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Berlin’s Murugan Temple: My Go-to Place for Peace of Mind

Berlin’s Murugan Temple: My Go-to Place for Peace of Mind

Asia, the biggest continent in the world, and home to nearly sixty percent of the world’s population, is the site of a lot of diversity— be it in food, lifestyle, languages, or religions, among other things. Identifying myself as a member of the Asian diaspora is always a proud moment for me. Of the many kinds of diversity mentioned above, I am always especially hooked by the variety of religions practiced freely by Asian people, such as Hinduism, Islam, Christianity, Jainism, Buddhism, Sikhism, and many more.

For those of us who grew up in a religious Hindu family, the practice of visiting a place of worship, the “TEMPLE” is taught and seeded in our minds from childhood. At all auspicious moments in our lives, such as birthdays, anniversaries, or even a day on which a new vehicle is purchased, the first place we visit is the temple, so that we can get blessings from God — so that God (he/she/they) will take care of us and our prayers.

Moving to Europe for work from the Southern part of India was a big decision in my life. After finding an apartment and slowly settling into life here in Berlin, I decided to find a temple, so that I could pay my visit and pray to God, to help me, to be with me in all my actions. I am a firm believer in  the thought that, “if we put 100% of our effort into what we do, and leave the rest to God, God will take care of it”.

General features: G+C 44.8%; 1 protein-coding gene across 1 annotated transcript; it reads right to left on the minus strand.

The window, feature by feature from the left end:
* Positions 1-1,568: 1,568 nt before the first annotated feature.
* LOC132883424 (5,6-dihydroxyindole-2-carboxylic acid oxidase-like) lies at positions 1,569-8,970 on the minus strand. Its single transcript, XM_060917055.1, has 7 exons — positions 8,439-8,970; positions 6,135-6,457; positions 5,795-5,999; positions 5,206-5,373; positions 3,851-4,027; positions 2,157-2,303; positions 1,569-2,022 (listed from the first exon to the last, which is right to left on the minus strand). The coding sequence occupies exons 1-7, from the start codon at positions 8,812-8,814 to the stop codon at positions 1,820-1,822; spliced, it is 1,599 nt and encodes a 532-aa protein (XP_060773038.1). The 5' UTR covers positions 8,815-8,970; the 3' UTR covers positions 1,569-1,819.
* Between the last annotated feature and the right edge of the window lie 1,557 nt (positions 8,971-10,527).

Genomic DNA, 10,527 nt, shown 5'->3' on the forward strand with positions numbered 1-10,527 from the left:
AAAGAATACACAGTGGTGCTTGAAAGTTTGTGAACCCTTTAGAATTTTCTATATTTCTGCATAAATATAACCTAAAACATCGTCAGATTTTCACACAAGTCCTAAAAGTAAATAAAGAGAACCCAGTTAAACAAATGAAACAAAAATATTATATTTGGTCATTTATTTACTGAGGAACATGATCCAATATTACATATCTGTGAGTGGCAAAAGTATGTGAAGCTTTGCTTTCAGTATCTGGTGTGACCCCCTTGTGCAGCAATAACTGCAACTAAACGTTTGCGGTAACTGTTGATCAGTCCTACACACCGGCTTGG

Finally, I found the Murugan Temple at Blaschkoallee 48, – 12347 Berlin. The location is so peaceful and serene. One major highlight of this temple is that most of the people visiting it also speak the same language (“Tamil”) that I do, which makes me feel at home.

I love visiting the temple to relax and distance myself from any serious thoughts about life and work. There is usually some classical music playing in the background, and the priest performs the rituals in worship to god, reciting songs. It’s always magical. The most important and festive time of year at the temple takes place in the month of August, when the idols of the Gods are led out of the temple on a tēr (chariot) constructed especially for this purpose. The procession goes around the block, as people dance and sing prayers.

On a lighter note, the temple serves great food to visitors on certain days, including tasty tea, rice, and more south Indian and Sri Lankan inspired food. In addition to praying to God, you can also meet new people who speak the same language as yours, and even make new friends. This makes it a great networking place, not only a place of worship.

Sharing my experiences of this specific place in Berlin for the Mapping Memory project, which aims to encourage and establish collective remembrance and empowerment within the Asian Diaspora in Berlin and Germany, was an experience I will cherish forever.



Balachandar Venkataraman.